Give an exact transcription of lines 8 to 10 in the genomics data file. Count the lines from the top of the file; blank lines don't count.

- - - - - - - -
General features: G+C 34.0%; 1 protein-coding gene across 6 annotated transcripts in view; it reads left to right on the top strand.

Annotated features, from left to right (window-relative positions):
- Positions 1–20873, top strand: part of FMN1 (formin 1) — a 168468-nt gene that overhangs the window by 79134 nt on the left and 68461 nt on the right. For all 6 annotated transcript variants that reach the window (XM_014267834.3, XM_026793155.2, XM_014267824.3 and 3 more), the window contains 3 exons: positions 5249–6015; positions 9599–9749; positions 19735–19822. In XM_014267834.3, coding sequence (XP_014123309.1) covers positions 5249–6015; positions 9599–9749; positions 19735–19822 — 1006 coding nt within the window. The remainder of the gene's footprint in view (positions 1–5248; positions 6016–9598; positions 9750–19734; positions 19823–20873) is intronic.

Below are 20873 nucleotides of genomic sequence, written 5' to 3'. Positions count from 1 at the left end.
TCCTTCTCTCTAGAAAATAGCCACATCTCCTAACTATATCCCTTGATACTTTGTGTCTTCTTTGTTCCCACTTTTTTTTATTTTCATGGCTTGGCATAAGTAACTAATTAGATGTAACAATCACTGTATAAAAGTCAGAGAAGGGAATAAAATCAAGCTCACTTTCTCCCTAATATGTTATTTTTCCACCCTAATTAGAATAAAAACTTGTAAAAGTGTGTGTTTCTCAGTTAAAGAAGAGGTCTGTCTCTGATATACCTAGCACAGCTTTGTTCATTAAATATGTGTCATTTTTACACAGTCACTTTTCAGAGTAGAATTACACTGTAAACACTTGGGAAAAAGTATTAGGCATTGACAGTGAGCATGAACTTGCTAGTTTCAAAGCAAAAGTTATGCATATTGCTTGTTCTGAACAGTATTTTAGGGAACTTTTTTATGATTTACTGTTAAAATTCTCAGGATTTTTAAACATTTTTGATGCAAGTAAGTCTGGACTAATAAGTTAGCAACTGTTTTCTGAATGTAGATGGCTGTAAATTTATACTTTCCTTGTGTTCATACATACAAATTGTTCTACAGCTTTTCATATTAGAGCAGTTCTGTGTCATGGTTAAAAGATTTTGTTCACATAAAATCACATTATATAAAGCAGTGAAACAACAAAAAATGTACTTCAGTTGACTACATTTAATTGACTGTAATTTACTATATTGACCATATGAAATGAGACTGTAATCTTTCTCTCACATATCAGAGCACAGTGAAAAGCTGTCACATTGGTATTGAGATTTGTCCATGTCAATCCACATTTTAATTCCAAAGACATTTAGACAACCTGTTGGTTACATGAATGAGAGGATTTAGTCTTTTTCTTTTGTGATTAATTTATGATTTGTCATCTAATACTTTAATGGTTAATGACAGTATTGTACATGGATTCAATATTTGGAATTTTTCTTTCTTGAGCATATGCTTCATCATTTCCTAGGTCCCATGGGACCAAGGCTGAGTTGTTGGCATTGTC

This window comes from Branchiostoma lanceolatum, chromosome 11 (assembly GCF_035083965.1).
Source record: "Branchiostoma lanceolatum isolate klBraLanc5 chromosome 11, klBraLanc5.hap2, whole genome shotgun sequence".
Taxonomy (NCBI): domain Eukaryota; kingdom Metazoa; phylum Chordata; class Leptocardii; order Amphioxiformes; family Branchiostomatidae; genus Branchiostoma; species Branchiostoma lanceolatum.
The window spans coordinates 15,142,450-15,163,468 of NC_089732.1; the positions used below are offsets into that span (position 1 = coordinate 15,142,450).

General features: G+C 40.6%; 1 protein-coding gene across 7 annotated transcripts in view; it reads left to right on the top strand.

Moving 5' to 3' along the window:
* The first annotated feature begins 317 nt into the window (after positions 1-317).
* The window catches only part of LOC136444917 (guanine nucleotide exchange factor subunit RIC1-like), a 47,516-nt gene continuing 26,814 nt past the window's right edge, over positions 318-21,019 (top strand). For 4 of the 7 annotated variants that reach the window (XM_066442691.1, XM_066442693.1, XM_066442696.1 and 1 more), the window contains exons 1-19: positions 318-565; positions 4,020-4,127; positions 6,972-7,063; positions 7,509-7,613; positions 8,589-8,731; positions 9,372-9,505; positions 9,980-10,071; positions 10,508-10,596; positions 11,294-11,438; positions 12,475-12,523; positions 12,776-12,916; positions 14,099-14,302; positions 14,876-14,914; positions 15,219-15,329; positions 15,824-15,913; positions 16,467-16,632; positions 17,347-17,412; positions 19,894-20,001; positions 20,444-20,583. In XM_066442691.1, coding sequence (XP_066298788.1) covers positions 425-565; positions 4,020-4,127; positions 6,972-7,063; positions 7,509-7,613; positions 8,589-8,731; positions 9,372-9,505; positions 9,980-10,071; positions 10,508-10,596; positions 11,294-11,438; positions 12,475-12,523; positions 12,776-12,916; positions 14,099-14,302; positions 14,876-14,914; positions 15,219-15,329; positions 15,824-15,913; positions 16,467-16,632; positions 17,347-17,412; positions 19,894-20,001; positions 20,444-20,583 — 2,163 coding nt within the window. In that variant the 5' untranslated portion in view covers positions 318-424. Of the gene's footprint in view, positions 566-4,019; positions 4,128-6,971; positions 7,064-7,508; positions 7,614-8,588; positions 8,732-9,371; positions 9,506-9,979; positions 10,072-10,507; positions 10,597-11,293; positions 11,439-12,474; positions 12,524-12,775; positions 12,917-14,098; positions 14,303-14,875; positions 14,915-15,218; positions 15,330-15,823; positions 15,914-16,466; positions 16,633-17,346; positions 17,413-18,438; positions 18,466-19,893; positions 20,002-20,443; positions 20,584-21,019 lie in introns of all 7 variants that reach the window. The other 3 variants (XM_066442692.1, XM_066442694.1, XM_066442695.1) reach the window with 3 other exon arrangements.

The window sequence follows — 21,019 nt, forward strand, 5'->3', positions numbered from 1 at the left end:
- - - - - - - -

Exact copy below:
Taxonomy (NCBI): domain Eukaryota; kingdom Metazoa; phylum Chordata; class Leptocardii; order Amphioxiformes; family Branchiostomatidae; genus Branchiostoma; species Branchiostoma lanceolatum.
The window spans coordinates 15,142,450-15,163,468 of NC_089732.1; the positions used below are offsets into that span (position 1 = coordinate 15,142,450).

General features: G+C 40.6%; 1 protein-coding gene across 7 annotated transcripts in view; it reads left to right on the top strand.